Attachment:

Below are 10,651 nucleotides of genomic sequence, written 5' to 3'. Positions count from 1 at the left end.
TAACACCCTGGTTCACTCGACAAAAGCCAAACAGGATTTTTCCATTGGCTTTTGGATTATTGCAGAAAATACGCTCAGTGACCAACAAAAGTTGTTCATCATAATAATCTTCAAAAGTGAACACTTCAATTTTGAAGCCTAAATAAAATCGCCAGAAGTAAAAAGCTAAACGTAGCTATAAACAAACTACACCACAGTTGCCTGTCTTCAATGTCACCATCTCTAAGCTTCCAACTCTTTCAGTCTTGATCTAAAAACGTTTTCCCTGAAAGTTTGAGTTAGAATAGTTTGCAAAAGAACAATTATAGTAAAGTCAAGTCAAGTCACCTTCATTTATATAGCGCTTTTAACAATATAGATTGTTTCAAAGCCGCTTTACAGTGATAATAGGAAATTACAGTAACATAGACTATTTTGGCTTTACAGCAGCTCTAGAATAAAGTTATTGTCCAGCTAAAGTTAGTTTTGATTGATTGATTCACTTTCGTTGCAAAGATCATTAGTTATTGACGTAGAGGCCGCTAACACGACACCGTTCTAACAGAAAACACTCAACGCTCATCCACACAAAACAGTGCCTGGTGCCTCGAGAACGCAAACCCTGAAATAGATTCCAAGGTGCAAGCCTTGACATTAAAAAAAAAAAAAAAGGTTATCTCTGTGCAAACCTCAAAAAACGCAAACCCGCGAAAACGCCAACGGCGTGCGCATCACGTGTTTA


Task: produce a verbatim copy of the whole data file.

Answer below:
Below are 10,651 nucleotides of genomic sequence, written 5' to 3'. Positions count from 1 at the left end.
TAACACCCTGGTTCACTCGACAAAAGCCAAACAGGATTTTTCCATTGGCTTTTGGATTATTGCAGAAAATACGCTCAGTGACCAACAAAAGTTGTTCATCATAATAATCTTCAAAAGTGAACACTTCAATTTTGAAGCCTAAATAAAATCGCCAGAAGTAAAAAGCTAAACGTAGCTATAAACAAACTACACCACAGTTGCCTGTCTTCAATGTCACCATCTCTAAGCTTCCAACTCTTTCAGTCTTGATCTAAAAACGTTTTCCCTGAAAGTTTGAGTTAGAATAGTTTGCAAAAGAACAATTATAGTAAAGTCAAGTCAAGTCACCTTCATTTATATAGCGCTTTTAACAATATAGATTGTTTCAAAGCCGCTTTACAGTGATAATAGGAAATTACAGTAACATAGACTATTTTGGCTTTACAGCAGCTCTAGAATAAAGTTATTGTCCAGCTAAAGTTAGTTTTGATTGATTGATTCACTTTCGTTGCAAAGATCATTAGTTATTGACGTAGAGGCCGCTAACACGACACCGTTCTAACAGAAAACACTCAACGCTCATCCACACAAAACAGTGCCTGGTGCCTCGAGAACGCAAACCCTGAAATAGATTCCAAGGTGCAAGCCTTGACATTAAAAAAAAAAAAAAAGGTTATCTCTGTGCAAACCTCAAAAAACGCAAACCCGCGAAAACGCCAACGGCGTGCGCATCACGTGTTTA